Guilt and Worry as Alarms

It was a client who first shared with me the idea that guilt is not meant to be carried around as a burden. Rather, it is more like an alarm. I liked this idea, and I have used it ever since. Recently, it occurred to me that worry is much the same. Both are like smoke detectors, warning us of a potential problem or threat. When the guilt alarm goes off, it says, “You screwed up! You screwed up! You screwed up!” When the worry alarm goes off, it says, “Something’s wrong! Something’s wrong! Something’s wrong!” In each case, just as with a smoke detector, there are two possibilities: either it is a false alarm OR there is actually a problem.

When a smoke detector goes off, the first thing you do is look around to see what set it off. Maybe the battery is low. Maybe your dinner is making too much steam or smoke on the stove. Or maybe there is actually a fire. If is it a false alarm (i.e. no fire), you push the button to silence the alarm and move on with your day. If there is a fire, you either grab a fire extinguisher or call 911. You do something about the problem. What you don’t do is carry the blaring smoke detector around with you all day! That would obviously be pointless and stressful; and yet, that is essentially what many of us do with our guilt or worry.

A more effective approach would be to treat your guilt or worry like the smoke detector. When it goes off, the first thing you do is look around to see what set it off. In the case of guilt, you might ask, “What’s going on? Did I really screw up? Did I hurt someone in some way? Can I do anything about it?” In the case of worry, you might ask, “What’s going on? What am I worried about? Is the problem real? Is it certain or even likely? Do I have any control over it? Can I do anything about it?”

If you decide that the problem is real, the next thing you do is look for possible interventions. With guilt, you might apologize, make amends, or fix the situation in some way. With worry, you might take steps to minimize the possible dangers or negative outcomes. You heed the alarm and respond accordingly. That’s what alarms are for. Once you’ve taken all reasonable steps to address the problem, the alarm should stop, because it no longer serves any purpose.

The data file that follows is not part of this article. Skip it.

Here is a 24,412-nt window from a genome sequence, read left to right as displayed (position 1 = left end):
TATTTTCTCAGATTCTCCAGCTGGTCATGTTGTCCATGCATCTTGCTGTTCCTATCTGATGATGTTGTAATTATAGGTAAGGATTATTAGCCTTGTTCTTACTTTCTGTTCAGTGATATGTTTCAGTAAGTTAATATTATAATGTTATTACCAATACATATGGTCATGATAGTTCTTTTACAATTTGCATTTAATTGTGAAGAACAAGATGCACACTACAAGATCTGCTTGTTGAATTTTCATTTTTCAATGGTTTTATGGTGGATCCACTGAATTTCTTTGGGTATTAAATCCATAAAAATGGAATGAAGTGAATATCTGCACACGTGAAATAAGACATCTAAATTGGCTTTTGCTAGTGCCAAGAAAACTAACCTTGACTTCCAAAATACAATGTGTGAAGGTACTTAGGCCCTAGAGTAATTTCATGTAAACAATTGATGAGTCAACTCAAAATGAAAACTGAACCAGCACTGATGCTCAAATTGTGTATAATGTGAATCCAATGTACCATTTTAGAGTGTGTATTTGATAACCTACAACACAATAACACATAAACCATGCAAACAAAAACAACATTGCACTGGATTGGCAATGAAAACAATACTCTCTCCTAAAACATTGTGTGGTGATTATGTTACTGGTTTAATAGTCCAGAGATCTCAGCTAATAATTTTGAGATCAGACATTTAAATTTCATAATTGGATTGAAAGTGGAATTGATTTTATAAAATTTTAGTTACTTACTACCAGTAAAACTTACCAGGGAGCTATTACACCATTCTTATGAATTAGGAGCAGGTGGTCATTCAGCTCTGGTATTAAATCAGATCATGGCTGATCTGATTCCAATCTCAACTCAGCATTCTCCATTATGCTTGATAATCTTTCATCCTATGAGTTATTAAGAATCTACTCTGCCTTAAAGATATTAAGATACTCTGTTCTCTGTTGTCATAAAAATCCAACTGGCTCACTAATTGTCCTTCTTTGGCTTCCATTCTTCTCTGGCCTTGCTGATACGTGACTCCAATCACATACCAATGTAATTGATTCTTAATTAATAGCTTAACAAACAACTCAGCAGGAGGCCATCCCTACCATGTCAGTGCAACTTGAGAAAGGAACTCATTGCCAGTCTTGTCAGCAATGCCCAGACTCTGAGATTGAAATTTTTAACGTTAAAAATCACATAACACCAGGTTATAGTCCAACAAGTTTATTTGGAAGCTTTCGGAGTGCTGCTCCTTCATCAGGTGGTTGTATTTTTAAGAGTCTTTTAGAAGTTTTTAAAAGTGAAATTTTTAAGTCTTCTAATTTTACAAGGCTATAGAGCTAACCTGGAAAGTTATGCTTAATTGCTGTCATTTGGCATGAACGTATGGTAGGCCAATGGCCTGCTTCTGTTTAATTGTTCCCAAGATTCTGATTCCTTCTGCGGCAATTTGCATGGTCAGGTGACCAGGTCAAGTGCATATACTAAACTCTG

If, on the other hand, you decide that the guilt or worry is a false alarm, or if the alarm has not stopped after you’ve intervened, then you run into a small problem. Unlike smoke detectors, your guilt and worry do not have a reset button. You can’t just turn them off by getting a broom and whacking a little box on the ceiling. You also can’t simply leave the room, because unlike smoke detectors, you carry your guilt and worry around with you. The only way to escape is to turn off the alarm, and the only way to do that is to clear the air. Like waving a towel in front of a blaring smoke detector, you have to look at the situation, remind yourself why you believe it is a false alarm, and be patient. At first, it may seem like an impossible task, but there is a skill to it, and you can get better.

Ideally, we can learn to avoid false alarms by training our guilt and worry to be more discriminating. This means challenging any guilt or worry that fails to serve a useful purpose. We can also learn to minimize actual problems by refining or disciplining our behaviors. This might mean being more careful with our comments or judgments, treating people with greater respect or compassion, or avoiding unnecessary risks. If we learn to reduce both false alarms and actual problems, we unlock the potential for a life that minimizes guilt and worry. The alarms are still there to protect us in an emergency, but they do not go off unless absolutely necessary.

As a final note, I should point out that living a life with less guilt and worry may lead to the perception by others that you don’t care enough. Some people wear their guilt and worry like badges of honor, as a sign of just how much they care. However, this seems dangerous to me, because it links being a good and caring person with carrying around lots of guilt and worry. That reality may be fine and good for some people, but I don’t want it for myself. It puts suffering on a pedestal, and there’s enough suffering in the world already.